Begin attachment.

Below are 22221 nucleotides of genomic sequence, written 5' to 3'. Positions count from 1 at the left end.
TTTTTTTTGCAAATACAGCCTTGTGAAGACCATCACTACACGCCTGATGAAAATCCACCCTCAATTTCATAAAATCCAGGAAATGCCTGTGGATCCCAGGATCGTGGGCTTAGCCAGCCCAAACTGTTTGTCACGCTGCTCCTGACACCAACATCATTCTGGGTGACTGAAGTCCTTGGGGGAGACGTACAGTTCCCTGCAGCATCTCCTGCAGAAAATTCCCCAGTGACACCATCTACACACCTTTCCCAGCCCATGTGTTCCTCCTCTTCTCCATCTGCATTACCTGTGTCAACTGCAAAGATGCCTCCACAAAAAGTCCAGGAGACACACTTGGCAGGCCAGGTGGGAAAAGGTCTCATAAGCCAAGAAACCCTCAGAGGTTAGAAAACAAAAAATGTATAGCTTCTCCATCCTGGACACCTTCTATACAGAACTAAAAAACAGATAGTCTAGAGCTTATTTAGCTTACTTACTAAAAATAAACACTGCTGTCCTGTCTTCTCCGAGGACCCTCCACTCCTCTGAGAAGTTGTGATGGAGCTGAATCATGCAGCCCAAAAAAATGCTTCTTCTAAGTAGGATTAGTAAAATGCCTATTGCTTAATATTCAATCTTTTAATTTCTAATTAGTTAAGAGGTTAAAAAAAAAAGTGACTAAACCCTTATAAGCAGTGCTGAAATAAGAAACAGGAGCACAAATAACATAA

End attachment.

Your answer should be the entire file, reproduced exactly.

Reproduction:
Below are 22221 nucleotides of genomic sequence, written 5' to 3'. Positions count from 1 at the left end.
TTTTTTTTGCAAATACAGCCTTGTGAAGACCATCACTACACGCCTGATGAAAATCCACCCTCAATTTCATAAAATCCAGGAAATGCCTGTGGATCCCAGGATCGTGGGCTTAGCCAGCCCAAACTGTTTGTCACGCTGCTCCTGACACCAACATCATTCTGGGTGACTGAAGTCCTTGGGGGAGACGTACAGTTCCCTGCAGCATCTCCTGCAGAAAATTCCCCAGTGACACCATCTACACACCTTTCCCAGCCCATGTGTTCCTCCTCTTCTCCATCTGCATTACCTGTGTCAACTGCAAAGATGCCTCCACAAAAAGTCCAGGAGACACACTTGGCAGGCCAGGTGGGAAAAGGTCTCATAAGCCAAGAAACCCTCAGAGGTTAGAAAACAAAAAATGTATAGCTTCTCCATCCTGGACACCTTCTATACAGAACTAAAAAACAGATAGTCTAGAGCTTATTTAGCTTACTTACTAAAAATAAACACTGCTGTCCTGTCTTCTCCGAGGACCCTCCACTCCTCTGAGAAGTTGTGATGGAGCTGAATCATGCAGCCCAAAAAAATGCTTCTTCTAAGTAGGATTAGTAAAATGCCTATTGCTTAATATTCAATCTTTTAATTTCTAATTAGTTAAGAGGTTAAAAAAAAAAGTGACTAAACCCTTATAAGCAGTGCTGAAATAAGAAACAGGAGCACAAATAACATAA